"Read-Only" Mode for PostgreSQL
There are a variety of methods available to route connections with known read-only queries (i.e. queries with
SELECT statements…that are not calling
VOLATILE functions that modify data). This includes connection proxy software like Pgpool-II or framework mechanisms such as Django’s database router.
However, there are situations where you might need to force read-only connections to your primary (read-write) Postgres instance. Some examples include putting your application into a degraded state to perform a database move or upgrade, or allowing an administrator to inspect a system that may be accumulating write-ahead logs that track all changes to the system.
PostgreSQL has a configuration parameter call
default_transaction_read_only globally to
on forces all connections to disallow writes to the database.
default_transaction_read_only is a reloadable parameter, so you do not need to restart your Postgres instance to use it.
Here is a quick example of how
default_transaction_read_only works. First, ensure your system does not have
postgres=# SHOW default_transaction_read_only ; default_transaction_read_only ------------------------------- off (1 row) postgres=# CREATE TABLE IF NOT EXISTS abc (id int); INSERT INTO abc VALUES (1) RETURNING id; CREATE TABLE id ---- 1 (1 row) INSERT 0 1
This works as expected: we’re able to create a table and insert data. Now let’s put the system into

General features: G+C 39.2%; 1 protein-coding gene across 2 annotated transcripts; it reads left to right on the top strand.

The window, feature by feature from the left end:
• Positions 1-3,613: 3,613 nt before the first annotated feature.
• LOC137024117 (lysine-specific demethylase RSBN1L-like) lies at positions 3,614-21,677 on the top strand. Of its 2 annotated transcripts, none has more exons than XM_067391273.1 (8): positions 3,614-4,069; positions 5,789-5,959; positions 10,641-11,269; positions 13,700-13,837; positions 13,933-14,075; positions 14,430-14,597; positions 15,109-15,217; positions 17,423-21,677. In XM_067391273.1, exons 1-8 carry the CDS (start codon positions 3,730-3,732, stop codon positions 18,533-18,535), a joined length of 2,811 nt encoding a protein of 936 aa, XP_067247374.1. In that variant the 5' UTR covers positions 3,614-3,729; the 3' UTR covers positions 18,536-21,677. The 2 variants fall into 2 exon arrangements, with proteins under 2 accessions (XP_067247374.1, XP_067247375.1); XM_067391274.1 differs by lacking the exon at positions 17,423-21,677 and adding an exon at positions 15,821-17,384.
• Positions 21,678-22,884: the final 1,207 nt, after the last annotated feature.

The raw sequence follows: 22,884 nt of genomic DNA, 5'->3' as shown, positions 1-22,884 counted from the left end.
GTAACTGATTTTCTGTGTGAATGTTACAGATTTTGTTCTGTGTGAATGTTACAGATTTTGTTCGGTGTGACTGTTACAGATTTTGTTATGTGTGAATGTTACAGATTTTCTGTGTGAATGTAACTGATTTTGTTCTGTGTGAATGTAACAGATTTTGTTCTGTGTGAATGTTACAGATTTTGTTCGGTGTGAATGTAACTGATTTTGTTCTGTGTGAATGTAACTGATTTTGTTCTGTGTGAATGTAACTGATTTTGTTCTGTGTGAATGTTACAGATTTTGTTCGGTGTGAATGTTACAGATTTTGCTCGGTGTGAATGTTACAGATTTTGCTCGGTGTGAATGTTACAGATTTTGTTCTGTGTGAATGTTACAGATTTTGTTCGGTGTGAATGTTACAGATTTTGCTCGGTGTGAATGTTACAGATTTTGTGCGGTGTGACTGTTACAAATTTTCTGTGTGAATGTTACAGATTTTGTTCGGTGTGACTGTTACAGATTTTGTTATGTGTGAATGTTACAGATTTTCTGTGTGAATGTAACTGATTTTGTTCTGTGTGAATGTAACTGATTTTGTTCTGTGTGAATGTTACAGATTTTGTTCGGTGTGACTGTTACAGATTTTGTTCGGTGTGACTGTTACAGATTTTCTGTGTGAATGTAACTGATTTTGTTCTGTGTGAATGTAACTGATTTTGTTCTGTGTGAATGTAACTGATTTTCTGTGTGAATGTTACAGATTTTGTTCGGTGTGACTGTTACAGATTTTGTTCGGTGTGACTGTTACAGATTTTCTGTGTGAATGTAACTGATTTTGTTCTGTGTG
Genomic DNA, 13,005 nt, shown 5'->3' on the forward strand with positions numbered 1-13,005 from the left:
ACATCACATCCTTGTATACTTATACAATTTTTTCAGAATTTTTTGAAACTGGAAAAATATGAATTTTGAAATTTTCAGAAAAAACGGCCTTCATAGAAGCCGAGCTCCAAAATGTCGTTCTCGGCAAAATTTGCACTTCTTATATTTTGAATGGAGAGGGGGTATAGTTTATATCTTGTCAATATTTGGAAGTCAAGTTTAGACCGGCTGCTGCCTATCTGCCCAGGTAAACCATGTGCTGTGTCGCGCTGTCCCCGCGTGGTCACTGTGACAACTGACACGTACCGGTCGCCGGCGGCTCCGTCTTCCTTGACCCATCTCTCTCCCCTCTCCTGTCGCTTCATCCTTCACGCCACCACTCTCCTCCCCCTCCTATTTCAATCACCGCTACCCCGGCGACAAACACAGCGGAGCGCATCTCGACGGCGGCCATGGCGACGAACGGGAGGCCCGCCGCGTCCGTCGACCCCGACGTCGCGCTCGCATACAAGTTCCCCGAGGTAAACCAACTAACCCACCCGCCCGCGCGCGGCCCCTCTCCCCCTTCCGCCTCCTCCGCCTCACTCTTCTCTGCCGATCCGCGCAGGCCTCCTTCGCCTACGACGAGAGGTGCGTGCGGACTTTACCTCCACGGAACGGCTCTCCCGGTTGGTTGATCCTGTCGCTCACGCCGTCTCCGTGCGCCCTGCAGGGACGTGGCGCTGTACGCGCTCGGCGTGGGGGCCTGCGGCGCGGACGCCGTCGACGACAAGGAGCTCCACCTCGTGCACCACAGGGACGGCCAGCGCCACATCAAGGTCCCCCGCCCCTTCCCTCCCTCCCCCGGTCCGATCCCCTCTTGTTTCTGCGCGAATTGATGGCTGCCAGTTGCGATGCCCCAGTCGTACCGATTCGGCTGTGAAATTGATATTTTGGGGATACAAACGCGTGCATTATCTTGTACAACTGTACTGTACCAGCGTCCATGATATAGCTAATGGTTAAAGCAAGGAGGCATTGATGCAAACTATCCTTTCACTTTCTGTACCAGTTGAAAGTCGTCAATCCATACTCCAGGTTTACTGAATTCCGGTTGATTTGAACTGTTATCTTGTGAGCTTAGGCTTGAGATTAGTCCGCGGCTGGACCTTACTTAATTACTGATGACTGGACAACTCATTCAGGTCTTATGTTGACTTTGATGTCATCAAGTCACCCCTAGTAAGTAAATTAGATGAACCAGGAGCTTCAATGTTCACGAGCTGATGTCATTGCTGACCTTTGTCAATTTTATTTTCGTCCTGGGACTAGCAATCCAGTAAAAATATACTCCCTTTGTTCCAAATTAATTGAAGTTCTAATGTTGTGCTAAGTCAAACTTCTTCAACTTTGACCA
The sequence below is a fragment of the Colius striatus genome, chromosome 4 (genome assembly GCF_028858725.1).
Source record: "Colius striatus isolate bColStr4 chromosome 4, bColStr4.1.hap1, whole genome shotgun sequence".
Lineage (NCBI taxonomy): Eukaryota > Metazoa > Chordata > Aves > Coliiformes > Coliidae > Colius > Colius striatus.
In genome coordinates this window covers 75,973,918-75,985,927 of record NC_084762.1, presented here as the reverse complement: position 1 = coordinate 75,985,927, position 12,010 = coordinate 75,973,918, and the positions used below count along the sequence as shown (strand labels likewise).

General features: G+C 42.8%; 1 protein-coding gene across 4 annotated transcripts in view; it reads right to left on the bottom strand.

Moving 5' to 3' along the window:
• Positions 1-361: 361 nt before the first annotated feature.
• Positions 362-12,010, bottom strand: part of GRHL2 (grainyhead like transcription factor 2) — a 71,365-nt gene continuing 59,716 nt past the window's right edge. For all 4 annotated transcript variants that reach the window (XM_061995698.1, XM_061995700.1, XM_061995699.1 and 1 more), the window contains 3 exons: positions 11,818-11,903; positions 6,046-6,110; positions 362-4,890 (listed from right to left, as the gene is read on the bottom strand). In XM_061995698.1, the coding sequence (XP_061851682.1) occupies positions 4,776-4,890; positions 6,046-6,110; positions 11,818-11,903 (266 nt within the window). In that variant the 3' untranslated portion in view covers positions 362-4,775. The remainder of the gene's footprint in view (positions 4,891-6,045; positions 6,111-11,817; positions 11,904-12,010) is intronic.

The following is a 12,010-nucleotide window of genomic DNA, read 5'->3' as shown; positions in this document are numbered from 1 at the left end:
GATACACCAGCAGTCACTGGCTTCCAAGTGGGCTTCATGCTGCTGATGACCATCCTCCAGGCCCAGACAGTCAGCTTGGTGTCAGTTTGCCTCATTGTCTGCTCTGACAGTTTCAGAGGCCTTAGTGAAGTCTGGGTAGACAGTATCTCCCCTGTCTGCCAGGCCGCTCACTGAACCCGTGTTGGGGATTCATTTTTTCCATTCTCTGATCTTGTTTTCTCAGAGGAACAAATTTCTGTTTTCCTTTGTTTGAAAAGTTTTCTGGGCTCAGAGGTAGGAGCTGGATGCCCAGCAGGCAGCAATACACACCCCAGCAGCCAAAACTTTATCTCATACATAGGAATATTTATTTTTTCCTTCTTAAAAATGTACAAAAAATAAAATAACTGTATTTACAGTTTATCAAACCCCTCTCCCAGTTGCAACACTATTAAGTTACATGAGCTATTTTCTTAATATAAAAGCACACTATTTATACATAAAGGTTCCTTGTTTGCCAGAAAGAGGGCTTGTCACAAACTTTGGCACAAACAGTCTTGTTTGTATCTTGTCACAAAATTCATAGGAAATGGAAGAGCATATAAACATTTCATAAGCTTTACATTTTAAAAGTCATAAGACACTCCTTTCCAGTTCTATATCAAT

default_transaction_read_only mode (note that I am running this on PostgreSQL 14)
ALTER SYSTEM SET default_transaction_read_only TO on; SELECT pg_reload_conf(); SHOW default_transaction_read_only;
default_transaction_read_only is enabled:
postgres=# SHOW default_transaction_read_only; default_transaction_read_only ------------------------------- on (1 row)
Now verify that writes are disallowed:
postgres=# INSERT INTO abc VALUES (2) RETURNING id; ERROR: cannot execute INSERT in a read-only transaction
default_transaction_read_only is not a panacea: there are some caveats that you should be aware of.
default_transaction_read_only can be overriden in a session, even if the value is set database-wide. For example:
postgres=# SHOW default_transaction_read_only ; default_transaction_read_only ------------------------------- on (1 row) postgres=# SET default_transaction_read_only TO off; SET postgres=# INSERT INTO abc VALUES (2) RETURNING id; id ---- 2 (1 row) INSERT 0 1
Second, when utilizing
default_transaction_read_only with an application, you must also ensure your app can be configured to send only read queries to the database, ensuring a smooth user experience.
That said, if you have a situation where you need to put a PostgreSQL primary instance into a “read-only” mode temporarily, you can use
default_transaction_read_only to prevent write transactions.